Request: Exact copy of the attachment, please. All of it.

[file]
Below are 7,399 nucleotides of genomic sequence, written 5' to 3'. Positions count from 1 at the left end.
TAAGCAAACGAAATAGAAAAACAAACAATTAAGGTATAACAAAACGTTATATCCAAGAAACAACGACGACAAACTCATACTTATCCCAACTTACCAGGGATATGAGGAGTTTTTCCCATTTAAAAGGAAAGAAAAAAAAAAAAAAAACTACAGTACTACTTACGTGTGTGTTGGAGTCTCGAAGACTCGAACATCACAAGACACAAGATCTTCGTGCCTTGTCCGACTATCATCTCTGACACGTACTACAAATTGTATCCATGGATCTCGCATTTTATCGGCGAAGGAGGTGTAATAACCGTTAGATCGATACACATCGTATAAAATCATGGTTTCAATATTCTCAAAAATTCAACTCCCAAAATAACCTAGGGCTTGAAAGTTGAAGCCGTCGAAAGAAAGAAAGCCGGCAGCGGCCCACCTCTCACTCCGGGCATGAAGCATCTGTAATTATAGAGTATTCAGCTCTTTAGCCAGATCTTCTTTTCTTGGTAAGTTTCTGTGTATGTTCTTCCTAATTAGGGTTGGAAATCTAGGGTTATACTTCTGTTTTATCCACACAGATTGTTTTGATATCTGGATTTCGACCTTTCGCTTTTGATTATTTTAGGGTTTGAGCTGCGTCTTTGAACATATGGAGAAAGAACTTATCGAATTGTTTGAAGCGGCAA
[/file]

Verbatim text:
Below are 7,399 nucleotides of genomic sequence, written 5' to 3'. Positions count from 1 at the left end.
TAAGCAAACGAAATAGAAAAACAAACAATTAAGGTATAACAAAACGTTATATCCAAGAAACAACGACGACAAACTCATACTTATCCCAACTTACCAGGGATATGAGGAGTTTTTCCCATTTAAAAGGAAAGAAAAAAAAAAAAAAAACTACAGTACTACTTACGTGTGTGTTGGAGTCTCGAAGACTCGAACATCACAAGACACAAGATCTTCGTGCCTTGTCCGACTATCATCTCTGACACGTACTACAAATTGTATCCATGGATCTCGCATTTTATCGGCGAAGGAGGTGTAATAACCGTTAGATCGATACACATCGTATAAAATCATGGTTTCAATATTCTCAAAAATTCAACTCCCAAAATAACCTAGGGCTTGAAAGTTGAAGCCGTCGAAAGAAAGAAAGCCGGCAGCGGCCCACCTCTCACTCCGGGCATGAAGCATCTGTAATTATAGAGTATTCAGCTCTTTAGCCAGATCTTCTTTTCTTGGTAAGTTTCTGTGTATGTTCTTCCTAATTAGGGTTGGAAATCTAGGGTTATACTTCTGTTTTATCCACACAGATTGTTTTGATATCTGGATTTCGACCTTTCGCTTTTGATTATTTTAGGGTTTGAGCTGCGTCTTTGAACATATGGAGAAAGAACTTATCGAATTGTTTGAAGCGGCAA